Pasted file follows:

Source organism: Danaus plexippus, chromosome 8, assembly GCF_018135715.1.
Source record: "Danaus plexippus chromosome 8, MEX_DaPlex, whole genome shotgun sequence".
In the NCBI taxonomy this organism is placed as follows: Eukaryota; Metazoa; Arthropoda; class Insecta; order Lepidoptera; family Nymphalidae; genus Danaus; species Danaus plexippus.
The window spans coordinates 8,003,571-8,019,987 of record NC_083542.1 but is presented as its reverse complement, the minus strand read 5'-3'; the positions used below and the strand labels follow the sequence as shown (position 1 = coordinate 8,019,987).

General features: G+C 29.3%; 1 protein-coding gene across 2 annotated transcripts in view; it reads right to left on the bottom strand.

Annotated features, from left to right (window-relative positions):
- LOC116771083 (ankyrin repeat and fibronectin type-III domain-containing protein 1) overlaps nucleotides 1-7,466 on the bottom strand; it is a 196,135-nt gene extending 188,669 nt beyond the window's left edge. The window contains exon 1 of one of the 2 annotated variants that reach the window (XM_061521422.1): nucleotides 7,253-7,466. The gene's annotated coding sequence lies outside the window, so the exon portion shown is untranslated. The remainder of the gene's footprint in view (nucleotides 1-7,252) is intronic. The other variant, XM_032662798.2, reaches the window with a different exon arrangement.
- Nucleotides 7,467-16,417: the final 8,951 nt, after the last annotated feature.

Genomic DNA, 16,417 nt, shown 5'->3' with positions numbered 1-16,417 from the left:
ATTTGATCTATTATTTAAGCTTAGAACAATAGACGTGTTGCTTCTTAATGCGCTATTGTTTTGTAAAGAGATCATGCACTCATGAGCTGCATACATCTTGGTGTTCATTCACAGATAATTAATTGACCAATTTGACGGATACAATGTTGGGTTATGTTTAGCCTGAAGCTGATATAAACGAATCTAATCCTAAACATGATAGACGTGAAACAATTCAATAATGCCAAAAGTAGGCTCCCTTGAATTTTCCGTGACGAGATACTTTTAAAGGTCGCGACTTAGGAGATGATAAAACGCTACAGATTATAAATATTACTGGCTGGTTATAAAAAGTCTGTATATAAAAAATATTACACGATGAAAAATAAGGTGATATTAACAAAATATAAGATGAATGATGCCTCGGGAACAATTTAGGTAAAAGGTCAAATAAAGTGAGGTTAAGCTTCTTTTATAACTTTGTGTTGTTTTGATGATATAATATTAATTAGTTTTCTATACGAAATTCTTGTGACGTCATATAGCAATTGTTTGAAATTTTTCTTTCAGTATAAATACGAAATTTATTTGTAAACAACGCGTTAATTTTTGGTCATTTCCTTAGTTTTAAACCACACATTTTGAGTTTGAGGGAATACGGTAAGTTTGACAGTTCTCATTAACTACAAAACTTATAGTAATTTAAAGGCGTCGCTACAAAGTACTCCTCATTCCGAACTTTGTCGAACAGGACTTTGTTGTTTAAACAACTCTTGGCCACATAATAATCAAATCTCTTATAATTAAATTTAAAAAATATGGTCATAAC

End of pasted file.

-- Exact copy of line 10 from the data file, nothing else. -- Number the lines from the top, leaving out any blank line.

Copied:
ATTTGATCTATTATTTAAGCTTAGAACAATAGACGTGTTGCTTCTTAATGCGCTATTGTTTTGTAAAGAGATCATGCACTCATGAGCTGCATACATCTTGGTGTTCATTCACAGATAATTAATTGACCAATTTGACGGATACAATGTTGGGTTATGTTTAGCCTGAAGCTGATATAAACGAATCTAATCCTAAACATGATAGACGTGAAACAATTCAATAATGCCAAAAGTAGGCTCCCTTGAATTTTCCGTGACGAGATACTTTTAAAGGTCGCGACTTAGGAGATGATAAAACGCTACAGATTATAAATATTACTGGCTGGTTATAAAAAGTCTGTATATAAAAAATATTACACGATGAAAAATAAGGTGATATTAACAAAATATAAGATGAATGATGCCTCGGGAACAATTTAGGTAAAAGGTCAAATAAAGTGAGGTTAAGCTTCTTTTATAACTTTGTGTTGTTTTGATGATATAATATTAATTAGTTTTCTATACGAAATTCTTGTGACGTCATATAGCAATTGTTTGAAATTTTTCTTTCAGTATAAATACGAAATTTATTTGTAAACAACGCGTTAATTTTTGGTCATTTCCTTAGTTTTAAACCACACATTTTGAGTTTGAGGGAATACGGTAAGTTTGACAGTTCTCATTAACTACAAAACTTATAGTAATTTAAAGGCGTCGCTACAAAGTACTCCTCATTCCGAACTTTGTCGAACAGGACTTTGTTGTTTAAACAACTCTTGGCCACATAATAATCAAATCTCTTATAATTAAATTTAAAAAATATGGTCATAAC